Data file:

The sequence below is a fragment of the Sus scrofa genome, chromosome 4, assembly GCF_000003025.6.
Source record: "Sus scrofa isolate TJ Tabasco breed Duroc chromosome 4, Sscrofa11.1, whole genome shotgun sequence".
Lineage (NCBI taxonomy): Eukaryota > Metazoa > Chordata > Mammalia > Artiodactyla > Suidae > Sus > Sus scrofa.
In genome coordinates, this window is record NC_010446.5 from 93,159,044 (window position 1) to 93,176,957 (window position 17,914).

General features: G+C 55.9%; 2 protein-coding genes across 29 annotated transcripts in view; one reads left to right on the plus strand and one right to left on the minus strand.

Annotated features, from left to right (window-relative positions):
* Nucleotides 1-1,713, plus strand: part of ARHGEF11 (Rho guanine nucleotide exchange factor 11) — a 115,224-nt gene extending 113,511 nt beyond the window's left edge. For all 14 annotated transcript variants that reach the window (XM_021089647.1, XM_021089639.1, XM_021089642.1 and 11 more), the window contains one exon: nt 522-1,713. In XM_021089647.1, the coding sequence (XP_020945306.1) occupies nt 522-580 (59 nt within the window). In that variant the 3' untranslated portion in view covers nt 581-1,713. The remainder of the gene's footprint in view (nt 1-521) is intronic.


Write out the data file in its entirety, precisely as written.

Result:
The sequence below is a fragment of the Sus scrofa genome, chromosome 4, assembly GCF_000003025.6.
Source record: "Sus scrofa isolate TJ Tabasco breed Duroc chromosome 4, Sscrofa11.1, whole genome shotgun sequence".
Lineage (NCBI taxonomy): Eukaryota > Metazoa > Chordata > Mammalia > Artiodactyla > Suidae > Sus > Sus scrofa.
In genome coordinates, this window is record NC_010446.5 from 93,159,044 (window position 1) to 93,176,957 (window position 17,914).

General features: G+C 55.9%; 2 protein-coding genes across 29 annotated transcripts in view; one reads left to right on the plus strand and one right to left on the minus strand.

Annotated features, from left to right (window-relative positions):
* Nucleotides 1-1,713, plus strand: part of ARHGEF11 (Rho guanine nucleotide exchange factor 11) — a 115,224-nt gene extending 113,511 nt beyond the window's left edge. For all 14 annotated transcript variants that reach the window (XM_021089647.1, XM_021089639.1, XM_021089642.1 and 11 more), the window contains one exon: nt 522-1,713. In XM_021089647.1, the coding sequence (XP_020945306.1) occupies nt 522-580 (59 nt within the window). In that variant the 3' untranslated portion in view covers nt 581-1,713. The remainder of the gene's footprint in view (nt 1-521) is intronic.